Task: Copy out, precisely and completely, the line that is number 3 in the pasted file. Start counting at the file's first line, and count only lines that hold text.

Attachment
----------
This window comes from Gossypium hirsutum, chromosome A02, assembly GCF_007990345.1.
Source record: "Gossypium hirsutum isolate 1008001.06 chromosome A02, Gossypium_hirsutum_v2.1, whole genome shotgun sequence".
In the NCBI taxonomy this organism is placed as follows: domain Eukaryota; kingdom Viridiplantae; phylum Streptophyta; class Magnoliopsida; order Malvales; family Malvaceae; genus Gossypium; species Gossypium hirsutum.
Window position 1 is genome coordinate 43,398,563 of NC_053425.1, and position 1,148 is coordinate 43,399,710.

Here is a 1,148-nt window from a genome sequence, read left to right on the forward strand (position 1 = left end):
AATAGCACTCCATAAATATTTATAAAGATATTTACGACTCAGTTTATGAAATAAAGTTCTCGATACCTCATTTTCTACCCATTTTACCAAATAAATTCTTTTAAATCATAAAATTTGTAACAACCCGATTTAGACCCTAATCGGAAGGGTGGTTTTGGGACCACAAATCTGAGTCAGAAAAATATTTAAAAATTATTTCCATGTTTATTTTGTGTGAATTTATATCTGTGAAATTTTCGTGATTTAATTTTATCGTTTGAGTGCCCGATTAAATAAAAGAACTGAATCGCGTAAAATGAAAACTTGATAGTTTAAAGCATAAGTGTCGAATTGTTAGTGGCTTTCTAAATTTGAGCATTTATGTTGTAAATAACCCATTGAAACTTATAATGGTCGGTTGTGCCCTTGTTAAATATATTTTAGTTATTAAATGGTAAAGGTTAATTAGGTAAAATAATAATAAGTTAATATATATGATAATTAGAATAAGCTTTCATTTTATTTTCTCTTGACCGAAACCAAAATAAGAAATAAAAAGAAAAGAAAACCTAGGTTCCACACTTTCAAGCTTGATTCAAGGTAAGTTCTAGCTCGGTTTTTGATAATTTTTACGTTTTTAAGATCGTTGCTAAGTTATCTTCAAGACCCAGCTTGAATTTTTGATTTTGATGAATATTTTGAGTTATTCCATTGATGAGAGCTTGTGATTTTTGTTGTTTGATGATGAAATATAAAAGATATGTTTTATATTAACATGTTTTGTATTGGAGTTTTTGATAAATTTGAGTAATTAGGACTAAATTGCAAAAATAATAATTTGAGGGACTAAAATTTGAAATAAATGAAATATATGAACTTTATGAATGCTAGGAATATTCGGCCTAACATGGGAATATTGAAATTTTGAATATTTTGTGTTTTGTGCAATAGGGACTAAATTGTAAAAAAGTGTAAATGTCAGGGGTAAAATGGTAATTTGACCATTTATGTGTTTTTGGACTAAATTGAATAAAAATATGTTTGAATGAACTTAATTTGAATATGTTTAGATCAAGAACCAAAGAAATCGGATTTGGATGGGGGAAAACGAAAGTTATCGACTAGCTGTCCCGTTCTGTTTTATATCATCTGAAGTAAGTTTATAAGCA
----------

In the NCBI taxonomy this organism is placed as follows: domain Eukaryota; kingdom Viridiplantae; phylum Streptophyta; class Magnoliopsida; order Malvales; family Malvaceae; genus Gossypium; species Gossypium hirsutum.